The individual trees abandon their selfish nature and, with the aid of the fungus, start acting as a community. If one tree has access to water, another to nutrients, a third to sunlight, the trees begin sharing resources through this common fungal linkage between them.
In the same way, a common goal does to people what the fungus does to trees - it acts as a link to bind individual members of a team. In Satsang we may have different viewpoints, different opinions, different likes and dislikes, different natures, different methods but if we realize that we all represent One God, if we realize that we all represent One Guru, One Sanstha and One Goal, our differences will become secondary and we will be able to unite together as a team.
Our common beliefs and goals act as a glue to bind us all together into a team.
2. Each must play a role
But a common goal is not enough. Every member of a football team has a common goal - they all want to win the game. But that doesn't necessarily mean they will be able to work together.
Something more is needed-and that something has to do with the individual player's role. If the team is to be successful, each member has to play his role properly.
Football team: Quarter back,
Running back, Defense, Kicker.
In an American football team, the quarterback has to concentrate on playing the role of the quarterback. He can't say to himself that I'm sick of just throwing the ball all the time.
The running back has to concentrate on playing the role of the running back. He can't say to himself that I'm sick of running all the time; I want to throw the ball as well.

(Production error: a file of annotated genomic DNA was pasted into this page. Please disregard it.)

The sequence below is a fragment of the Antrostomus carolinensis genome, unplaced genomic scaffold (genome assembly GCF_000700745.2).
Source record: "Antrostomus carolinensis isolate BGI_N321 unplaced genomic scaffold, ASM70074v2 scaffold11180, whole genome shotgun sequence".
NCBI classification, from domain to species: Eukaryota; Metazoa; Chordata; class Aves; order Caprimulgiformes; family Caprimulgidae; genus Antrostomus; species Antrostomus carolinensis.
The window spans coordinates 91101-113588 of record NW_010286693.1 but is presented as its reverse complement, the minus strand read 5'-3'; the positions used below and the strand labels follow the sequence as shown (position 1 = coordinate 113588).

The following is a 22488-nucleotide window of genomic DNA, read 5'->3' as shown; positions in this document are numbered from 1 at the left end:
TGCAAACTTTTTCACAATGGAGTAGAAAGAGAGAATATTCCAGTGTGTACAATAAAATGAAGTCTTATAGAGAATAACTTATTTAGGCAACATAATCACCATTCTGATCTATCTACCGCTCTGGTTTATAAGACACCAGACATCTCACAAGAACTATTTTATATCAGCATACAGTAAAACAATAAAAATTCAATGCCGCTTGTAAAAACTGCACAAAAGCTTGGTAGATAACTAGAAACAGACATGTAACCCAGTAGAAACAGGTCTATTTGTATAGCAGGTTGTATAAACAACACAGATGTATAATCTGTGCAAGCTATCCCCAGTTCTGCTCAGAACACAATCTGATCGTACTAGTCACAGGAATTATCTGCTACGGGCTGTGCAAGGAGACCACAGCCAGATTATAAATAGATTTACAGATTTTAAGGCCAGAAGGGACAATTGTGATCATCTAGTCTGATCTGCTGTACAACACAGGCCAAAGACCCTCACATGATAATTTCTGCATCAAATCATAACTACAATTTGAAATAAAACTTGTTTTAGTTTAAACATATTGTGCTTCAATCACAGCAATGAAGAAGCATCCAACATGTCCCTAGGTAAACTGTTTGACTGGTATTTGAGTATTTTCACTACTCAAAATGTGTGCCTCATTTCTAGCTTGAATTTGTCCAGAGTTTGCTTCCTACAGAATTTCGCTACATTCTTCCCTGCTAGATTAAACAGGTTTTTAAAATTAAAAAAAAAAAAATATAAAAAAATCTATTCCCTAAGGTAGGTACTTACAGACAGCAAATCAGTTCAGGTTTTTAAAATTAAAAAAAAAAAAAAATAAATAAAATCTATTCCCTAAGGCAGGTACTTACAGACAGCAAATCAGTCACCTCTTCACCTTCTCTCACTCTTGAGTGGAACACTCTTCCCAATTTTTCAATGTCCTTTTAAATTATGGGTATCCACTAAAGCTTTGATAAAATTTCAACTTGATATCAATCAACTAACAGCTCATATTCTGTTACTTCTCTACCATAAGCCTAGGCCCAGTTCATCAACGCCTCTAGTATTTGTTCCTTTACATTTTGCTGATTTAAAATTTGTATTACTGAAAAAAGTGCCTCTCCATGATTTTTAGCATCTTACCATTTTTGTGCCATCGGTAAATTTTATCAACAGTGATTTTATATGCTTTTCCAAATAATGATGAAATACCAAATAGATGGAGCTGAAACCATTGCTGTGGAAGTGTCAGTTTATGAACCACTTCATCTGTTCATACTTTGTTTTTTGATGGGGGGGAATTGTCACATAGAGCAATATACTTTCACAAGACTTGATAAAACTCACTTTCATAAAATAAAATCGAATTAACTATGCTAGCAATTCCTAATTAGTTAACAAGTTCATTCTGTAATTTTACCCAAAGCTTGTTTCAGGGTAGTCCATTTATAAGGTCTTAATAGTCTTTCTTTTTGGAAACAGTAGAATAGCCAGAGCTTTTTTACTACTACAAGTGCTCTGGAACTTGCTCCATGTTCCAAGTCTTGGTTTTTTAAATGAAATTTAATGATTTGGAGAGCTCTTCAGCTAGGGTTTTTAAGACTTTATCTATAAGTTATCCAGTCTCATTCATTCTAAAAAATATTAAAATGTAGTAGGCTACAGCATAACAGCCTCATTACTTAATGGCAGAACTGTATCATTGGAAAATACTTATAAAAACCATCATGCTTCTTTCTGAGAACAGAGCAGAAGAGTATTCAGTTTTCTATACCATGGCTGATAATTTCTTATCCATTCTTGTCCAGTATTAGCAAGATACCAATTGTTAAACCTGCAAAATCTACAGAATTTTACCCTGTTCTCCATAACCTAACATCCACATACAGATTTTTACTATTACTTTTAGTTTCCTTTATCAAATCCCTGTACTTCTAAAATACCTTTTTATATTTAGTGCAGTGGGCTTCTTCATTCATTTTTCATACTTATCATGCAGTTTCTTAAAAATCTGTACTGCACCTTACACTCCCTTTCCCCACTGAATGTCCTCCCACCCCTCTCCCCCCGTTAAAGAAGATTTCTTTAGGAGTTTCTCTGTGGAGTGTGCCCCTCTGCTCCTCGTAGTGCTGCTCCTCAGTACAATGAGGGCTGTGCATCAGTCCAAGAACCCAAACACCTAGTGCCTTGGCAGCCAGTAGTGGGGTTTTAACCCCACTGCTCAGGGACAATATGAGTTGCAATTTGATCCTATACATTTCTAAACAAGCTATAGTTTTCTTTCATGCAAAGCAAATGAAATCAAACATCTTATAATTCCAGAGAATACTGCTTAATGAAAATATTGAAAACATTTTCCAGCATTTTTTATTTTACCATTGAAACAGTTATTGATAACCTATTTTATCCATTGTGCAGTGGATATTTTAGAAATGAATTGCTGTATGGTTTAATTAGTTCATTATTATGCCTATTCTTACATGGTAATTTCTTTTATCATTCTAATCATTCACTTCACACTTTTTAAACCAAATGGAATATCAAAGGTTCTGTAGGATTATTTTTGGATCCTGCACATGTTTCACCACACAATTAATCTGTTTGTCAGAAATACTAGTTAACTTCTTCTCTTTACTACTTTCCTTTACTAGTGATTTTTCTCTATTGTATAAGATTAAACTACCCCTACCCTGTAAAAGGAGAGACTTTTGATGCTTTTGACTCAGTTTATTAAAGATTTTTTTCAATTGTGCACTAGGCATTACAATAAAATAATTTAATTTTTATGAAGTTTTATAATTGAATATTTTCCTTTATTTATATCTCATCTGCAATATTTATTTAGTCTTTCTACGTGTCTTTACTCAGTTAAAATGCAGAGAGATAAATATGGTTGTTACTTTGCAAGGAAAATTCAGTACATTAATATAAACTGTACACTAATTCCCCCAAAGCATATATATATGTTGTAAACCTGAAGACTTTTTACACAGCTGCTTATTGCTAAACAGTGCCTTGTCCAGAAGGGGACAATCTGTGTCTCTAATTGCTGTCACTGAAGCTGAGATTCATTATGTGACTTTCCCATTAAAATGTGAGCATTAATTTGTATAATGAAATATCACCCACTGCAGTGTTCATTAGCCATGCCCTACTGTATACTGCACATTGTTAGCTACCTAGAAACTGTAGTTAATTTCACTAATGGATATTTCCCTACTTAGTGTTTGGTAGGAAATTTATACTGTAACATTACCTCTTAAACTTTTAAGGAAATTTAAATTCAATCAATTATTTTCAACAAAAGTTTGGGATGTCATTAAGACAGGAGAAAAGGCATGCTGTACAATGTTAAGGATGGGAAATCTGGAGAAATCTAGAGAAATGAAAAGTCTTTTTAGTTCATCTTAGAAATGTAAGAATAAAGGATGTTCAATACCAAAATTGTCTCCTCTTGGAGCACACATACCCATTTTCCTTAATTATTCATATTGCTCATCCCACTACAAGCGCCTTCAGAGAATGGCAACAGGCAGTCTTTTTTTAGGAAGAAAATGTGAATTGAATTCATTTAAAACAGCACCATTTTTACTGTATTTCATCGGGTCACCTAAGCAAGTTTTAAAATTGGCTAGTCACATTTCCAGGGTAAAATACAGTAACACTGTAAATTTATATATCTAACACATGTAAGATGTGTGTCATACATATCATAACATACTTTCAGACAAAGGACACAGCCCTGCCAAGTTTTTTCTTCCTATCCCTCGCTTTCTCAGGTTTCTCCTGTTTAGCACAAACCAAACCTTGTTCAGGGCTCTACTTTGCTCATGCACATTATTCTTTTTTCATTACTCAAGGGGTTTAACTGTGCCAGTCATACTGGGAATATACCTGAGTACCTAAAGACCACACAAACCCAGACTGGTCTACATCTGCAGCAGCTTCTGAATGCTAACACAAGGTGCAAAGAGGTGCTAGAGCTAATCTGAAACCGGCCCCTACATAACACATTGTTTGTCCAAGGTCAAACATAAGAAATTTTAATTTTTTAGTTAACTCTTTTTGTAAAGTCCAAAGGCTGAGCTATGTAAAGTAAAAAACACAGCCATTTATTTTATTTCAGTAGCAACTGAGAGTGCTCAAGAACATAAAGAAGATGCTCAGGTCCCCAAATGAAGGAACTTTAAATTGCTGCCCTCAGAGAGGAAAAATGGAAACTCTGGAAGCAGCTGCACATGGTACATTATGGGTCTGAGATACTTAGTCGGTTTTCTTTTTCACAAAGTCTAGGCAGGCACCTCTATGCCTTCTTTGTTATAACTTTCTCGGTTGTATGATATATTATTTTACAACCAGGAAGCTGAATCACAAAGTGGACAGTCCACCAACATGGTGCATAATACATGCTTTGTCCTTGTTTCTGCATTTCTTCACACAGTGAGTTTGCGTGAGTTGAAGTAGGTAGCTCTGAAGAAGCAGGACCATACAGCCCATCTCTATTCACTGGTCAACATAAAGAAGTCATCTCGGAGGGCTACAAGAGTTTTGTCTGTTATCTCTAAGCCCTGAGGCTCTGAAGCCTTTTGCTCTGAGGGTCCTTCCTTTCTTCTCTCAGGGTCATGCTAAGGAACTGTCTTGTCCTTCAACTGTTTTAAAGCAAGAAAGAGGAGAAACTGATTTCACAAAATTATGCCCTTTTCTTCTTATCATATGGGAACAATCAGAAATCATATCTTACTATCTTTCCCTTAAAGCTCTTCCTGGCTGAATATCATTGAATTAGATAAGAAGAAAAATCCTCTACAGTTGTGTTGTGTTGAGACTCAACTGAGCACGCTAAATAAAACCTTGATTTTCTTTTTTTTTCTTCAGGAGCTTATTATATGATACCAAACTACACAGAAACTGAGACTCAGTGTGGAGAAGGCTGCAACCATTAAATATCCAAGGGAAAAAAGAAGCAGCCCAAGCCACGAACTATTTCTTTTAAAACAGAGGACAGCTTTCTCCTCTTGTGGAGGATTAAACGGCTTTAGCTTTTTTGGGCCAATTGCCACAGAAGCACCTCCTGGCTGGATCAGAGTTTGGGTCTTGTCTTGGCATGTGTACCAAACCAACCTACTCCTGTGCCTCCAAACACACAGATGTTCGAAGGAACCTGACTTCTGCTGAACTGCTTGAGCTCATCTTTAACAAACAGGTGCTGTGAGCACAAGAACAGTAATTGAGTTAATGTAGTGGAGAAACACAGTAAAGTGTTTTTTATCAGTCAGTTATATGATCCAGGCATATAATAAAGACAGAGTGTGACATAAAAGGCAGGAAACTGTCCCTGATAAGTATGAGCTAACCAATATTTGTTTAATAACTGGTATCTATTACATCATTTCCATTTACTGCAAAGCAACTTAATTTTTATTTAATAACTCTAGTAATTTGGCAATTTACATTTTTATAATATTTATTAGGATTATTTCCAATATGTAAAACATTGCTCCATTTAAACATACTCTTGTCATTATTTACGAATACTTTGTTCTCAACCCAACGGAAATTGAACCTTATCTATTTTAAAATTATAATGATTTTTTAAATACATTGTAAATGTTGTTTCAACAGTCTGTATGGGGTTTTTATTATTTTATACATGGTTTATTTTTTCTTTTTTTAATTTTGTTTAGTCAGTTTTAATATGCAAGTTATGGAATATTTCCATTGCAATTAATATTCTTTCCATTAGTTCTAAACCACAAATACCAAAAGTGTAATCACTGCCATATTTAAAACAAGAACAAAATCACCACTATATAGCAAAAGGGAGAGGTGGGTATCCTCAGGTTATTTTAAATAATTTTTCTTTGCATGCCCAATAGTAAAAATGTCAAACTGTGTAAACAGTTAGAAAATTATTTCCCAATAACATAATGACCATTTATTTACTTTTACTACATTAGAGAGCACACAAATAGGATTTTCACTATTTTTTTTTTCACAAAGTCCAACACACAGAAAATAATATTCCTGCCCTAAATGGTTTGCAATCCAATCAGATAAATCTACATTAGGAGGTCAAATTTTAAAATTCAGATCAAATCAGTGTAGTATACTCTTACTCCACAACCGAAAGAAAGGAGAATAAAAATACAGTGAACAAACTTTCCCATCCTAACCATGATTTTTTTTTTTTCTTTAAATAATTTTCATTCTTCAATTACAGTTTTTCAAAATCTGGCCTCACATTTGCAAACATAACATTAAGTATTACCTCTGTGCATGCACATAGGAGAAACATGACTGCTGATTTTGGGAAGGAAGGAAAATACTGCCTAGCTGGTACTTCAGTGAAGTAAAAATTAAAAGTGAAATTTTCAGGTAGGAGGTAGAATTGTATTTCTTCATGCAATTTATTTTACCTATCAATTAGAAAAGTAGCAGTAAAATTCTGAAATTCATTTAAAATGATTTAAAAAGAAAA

If the team is to be successful, the defense has to play defense. The punter has to punt, the kicker has to kick and the linesmen have to block. Each must concentrate on playing his role to perfection.
But of course the problem is that everyone wants the limelight. Everyone wants to be the man who gets all the glory.
Once a conductor of a famous symphony orchestra was asked what he thought was the most difficult instrument to play. He answered immediately that without a doubt it is the second violin. He said, 'I can find plenty of people to play the first violin because they are always noticed, but it is difficult to find people to play the supporting, background role of the second violin. Everyone wants to be in the limelight.
King, not always Award-winner
But, if we think about it, each part of the team, no matter how small, is just as important as any other part. The small gears of a watch are just as important as the big gears.
In a play there are many roles; someone has to play the king, someone the queen, some the soldiers, and some even have to play the minor role of the servants. But, the award doesn't always go to the king - which is the most glamorous role. The award for best acting may be given to the servant - which seems to be a background role. Whoever plays his role best will win the award.
In a successful team, each member must play his role, no matter how minor it may seem.